H.B. 1488 adds rheumatoid arthritis, lupus, epilepsy, and multiple sclerosis to the list of qualifying conditions and allows patients and caregivers to access testing facilities. Patients and caregivers will be allowed to cultivate three additional plants of any maturity, for a total of 10 plants. The phasing out of caregivers’ ability to grow marijuana plants for patients has been pushed back five years, to the end of 2023.
The new law, which goes into effect on June 29, also authorizes the Department of Health to permit current licensees to open one additional dispensary — for a possible total of 24 statewide — and allows them to cultivate more plants at their production sites. It also amends certain deadlines and relaxes overly restrictive laboratory standards to accelerate implementation.
With the updated regulations, laboratories should find it easier to meet the requirements for certification. Several dispensaries are ready to start serving patients but cannot do so until they can submit their products for the required testing.
Congratulations and thank you to Gov. Ige, the Drug Policy Forum of Hawaii, and all of the advocates and lawmakers who made these improvements possible.
On Tuesday, two key medical marijuana bills were signed into law by Hawaii Gov. David Ige. While we already knew the bills would not be vetoed, we are thrilled the governor decided to personally support these compassionate proposals by signing them into law instead of allowing them to become law without his signature.
One of the bills, HB 321, creates a medical marijuana dispensary system. The law allows, initially, eight medical cannabis businesses (three on Oahu, two each on Big Island and Maui, and one on Kauai) with two dispensing locations each. Starting in 2017, the health department will be allowed to issue more licenses as needed. Each dispensary license will allow the holder to have two cultivation sites with up to 3,000 plants each as well as two dispensing locations that must be separate from the cultivation locations.
The other bill, SB 1291, strengthens existing civil protections for medical marijuana patients and adds new protections. Landlords, schools, and courts may no longer discriminate against medical marijuana patients!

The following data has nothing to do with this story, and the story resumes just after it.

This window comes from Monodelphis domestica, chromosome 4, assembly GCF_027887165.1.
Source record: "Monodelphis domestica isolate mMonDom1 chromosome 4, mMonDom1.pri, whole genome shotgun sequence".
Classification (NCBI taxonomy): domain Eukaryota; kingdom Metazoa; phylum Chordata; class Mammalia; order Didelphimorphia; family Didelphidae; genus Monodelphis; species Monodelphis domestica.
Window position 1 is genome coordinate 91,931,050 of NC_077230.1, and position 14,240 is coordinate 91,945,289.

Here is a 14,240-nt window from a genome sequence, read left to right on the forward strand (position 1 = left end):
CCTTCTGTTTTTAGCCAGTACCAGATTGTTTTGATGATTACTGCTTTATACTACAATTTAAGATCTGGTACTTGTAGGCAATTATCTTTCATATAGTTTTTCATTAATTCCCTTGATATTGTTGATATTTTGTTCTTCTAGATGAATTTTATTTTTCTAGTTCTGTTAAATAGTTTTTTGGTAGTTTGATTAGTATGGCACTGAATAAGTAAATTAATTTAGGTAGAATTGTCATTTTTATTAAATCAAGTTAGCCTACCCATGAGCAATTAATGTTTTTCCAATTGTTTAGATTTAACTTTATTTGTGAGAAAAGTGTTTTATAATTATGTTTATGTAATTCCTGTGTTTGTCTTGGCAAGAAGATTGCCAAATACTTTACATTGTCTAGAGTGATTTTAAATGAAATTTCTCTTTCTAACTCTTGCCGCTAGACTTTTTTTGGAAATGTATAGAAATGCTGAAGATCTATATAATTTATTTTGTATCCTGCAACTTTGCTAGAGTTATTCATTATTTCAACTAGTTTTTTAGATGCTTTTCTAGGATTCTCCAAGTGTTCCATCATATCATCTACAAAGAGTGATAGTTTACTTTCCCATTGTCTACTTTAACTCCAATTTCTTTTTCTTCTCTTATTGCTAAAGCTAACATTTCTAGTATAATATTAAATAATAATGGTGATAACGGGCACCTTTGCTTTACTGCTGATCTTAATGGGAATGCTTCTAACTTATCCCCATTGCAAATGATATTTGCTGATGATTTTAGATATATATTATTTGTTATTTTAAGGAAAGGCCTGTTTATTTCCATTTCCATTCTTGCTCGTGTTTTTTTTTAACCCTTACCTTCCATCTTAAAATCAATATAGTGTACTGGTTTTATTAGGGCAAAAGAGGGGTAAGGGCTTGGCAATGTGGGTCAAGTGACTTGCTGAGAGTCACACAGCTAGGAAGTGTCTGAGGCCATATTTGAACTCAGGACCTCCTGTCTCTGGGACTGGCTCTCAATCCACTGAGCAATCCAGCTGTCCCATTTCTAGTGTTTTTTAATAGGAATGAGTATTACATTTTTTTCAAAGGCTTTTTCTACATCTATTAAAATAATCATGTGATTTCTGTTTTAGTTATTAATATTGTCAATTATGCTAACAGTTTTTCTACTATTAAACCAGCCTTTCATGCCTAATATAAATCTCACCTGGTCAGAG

On Monday, June 29, Hawaii Gov. David Ige released his list of bills that he intends to veto. Thankfully, legislation creating a medical marijuana distribution program was not on this list, meaning HB 321 will become law with or without Gov. Ige’s signature!
HB 321 builds on Hawaii’s medical marijuana program, which was approved by the legislature back in 2000. Since that time, most state medical marijuana programs have either been written to include a regulated system for patients to obtain their medicine, or have been amended to so. In fact, enactment of HB 321 will mean that only two of the 23 states with medical marijuana programs will fail to include regulated access to medicine the seriously ill are able to use.
HB 321 will initially allow eight medical cannabis businesses (three on Oahu, two each on Big Island and Maui, and one on Kauai) with two dispensing locations each. Starting in 2017, the state health department will be allowed to issue more licenses as needed. Each dispensary license will allow the holder to have two cultivation sites with up to 3,000 plants each, as well as two dispensing locations that must be separate from the cultivation locations.
This good news would not have been possible without the wonderful work by our allies at Drug Policy Forum of Hawaii, the Medical Cannabis Coalition of Hawaii, and individuals across the state who reached out to lawmakers to ensure passage.